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(Also, it was pajama day at school, which made it even more exciting).

Jafta’s teacher has a tradition that kids can donate a book to the class on their birthday, and parents can come in and read the book during the celebration.  Jafta choose the book “No, David” . . . a favorite among my children thanks to the delightful schaudenfraude of watching another child getting in trouble over and over again.

It was fun to visit his class, but I was a bit mortified to find that my typically mild-mannered and considerate son turned into a power-hungry tyrant the minute the birthday crown was placed on his head.  He took his role of “Official Shusher” very seriously, chiding several of his classmates for talking moving while Mark read the book.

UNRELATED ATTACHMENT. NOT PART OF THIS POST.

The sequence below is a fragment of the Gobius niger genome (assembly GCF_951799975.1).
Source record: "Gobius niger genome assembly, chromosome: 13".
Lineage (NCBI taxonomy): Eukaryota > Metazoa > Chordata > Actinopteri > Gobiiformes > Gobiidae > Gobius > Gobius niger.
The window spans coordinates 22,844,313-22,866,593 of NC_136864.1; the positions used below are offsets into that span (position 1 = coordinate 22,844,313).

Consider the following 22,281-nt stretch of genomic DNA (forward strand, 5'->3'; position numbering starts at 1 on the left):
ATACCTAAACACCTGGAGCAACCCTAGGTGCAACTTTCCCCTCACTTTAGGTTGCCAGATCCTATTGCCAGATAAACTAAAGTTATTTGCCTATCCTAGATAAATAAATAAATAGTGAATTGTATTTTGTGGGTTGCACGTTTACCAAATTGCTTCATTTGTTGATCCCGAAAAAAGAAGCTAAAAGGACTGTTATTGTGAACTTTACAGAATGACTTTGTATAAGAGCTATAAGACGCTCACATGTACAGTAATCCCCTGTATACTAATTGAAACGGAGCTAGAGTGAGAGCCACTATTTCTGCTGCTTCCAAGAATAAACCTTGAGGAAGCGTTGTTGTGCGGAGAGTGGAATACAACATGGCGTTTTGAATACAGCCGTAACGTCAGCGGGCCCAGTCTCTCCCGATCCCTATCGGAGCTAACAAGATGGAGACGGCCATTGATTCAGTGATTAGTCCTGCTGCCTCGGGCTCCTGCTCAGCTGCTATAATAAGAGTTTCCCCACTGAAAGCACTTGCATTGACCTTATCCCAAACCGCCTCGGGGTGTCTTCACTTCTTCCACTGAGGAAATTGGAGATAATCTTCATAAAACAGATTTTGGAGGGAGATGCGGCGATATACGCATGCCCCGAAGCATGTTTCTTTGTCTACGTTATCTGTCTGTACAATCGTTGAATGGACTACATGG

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He even employed the “I’ll wait” and “Eyes on me” warnings a few times.

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After the book, the students are allowed to bring a snack to share, or a small gift.  Since they were already having treats I opted for some Cars journals from the dollar bin at Target.  Jafta got to pass them out.

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And thus began the entirely-too-long process of Jafta mulling over which child was sitting quietly enough to receive a book.  Oh, the dramatic pauses, and the shame bestowed upon any classmate not sitting in rapt attention of King Jafta.